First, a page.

Book Review #59: this is where it ends

I was really excited for this book. As a teacher, the subject matter–school shootings–is one that hits so close to home. Every day, I go into work, fully committed to throw myself in front of a bullet for those children inside my classroom, my building. I’ve had to train children on where to hide inside my classroom, what we do if there’s someone with a weapon in the building, where we run to if we’re forced to evacuate. It’s nightmarish, and it’s absolutely necessary in this unfortunate climate.

So maybe my sights were set a little too high. Maybe I expected too much.

First of all, the story itself is… engaging. I don’t want to say “good” because there’s nothing “good” about school shootings. But the format did suck me in within a matter of pages and keep my attention for the entirety of the book. Told from five different POVs in the course of 54 minutes, it has you jumping from one person’s head to another very quickly. While it’s impossible to “enjoy” the storyline, it’s still an engaging read.

That being said–I think this book is missing something. I know it’s written for teenagers, for young adults, but I believe crucial POVs are missing. More than anything, I needed to see what the teachers were going through. Trapped in the auditorium, they couldn’t exactly follow the lock down procedures. So, what were they thinking? But we’ll never know. Because instead, we get the POV of a kid whose brother is in the auditorium? I could have easily done without Claire and with a teacher instead.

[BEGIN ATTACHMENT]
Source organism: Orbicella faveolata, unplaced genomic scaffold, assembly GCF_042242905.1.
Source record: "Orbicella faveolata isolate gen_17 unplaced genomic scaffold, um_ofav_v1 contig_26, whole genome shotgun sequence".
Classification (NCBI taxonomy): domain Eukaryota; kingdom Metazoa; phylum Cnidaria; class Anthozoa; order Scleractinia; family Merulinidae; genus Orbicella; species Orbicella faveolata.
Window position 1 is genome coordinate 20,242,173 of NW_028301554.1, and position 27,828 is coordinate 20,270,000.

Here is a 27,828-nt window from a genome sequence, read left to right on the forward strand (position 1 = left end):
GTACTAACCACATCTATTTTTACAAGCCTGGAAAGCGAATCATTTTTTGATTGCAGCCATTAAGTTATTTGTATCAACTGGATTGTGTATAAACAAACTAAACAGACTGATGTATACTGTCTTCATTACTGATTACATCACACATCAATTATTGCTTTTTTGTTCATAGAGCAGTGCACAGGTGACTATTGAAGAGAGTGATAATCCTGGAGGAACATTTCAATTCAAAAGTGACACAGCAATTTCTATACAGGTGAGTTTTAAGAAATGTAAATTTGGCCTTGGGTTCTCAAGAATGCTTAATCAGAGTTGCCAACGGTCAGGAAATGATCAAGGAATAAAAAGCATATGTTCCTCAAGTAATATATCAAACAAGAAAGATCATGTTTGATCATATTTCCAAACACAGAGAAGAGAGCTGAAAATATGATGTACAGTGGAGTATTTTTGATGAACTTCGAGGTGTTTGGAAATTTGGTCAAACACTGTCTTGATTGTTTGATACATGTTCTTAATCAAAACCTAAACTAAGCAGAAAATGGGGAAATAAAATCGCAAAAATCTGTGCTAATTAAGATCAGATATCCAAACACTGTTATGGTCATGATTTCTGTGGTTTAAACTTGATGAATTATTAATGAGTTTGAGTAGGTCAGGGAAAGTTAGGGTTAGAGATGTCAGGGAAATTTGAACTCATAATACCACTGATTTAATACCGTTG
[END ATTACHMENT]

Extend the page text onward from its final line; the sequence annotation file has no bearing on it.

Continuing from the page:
I also really wanted to see a POV from the shooter’s–Tyler–eyes. We get this rather nasty image of him as a one sided villain, and honestly, it falls flat. I wanted to see, again, what the teacher’s thought of this kid who had been basically shut out by everyone around him. I wanted to see the process behind him giving up on everyone and everything. I get why we don’t see that; I understand that some information from Tyler could be used in actual real-life shooter events. BUT it would be enlightening for those readers who actually want a rounded villain. Now just a bad kid who was awful to everyone and went sour on his own accord but a kid who is so broken by the world and his past that he honestly felt like he had no choice.

Overall, a decent read, but I won’t be recommending it.

Final Ratings
Overall Rating: 3 / 5
Pacing: Very fast paced.
Intended Audience: Young adults.
Content Warnings: Mental health, sexual assault, intense violence, death, abuse, homophobia (and more and more and more)
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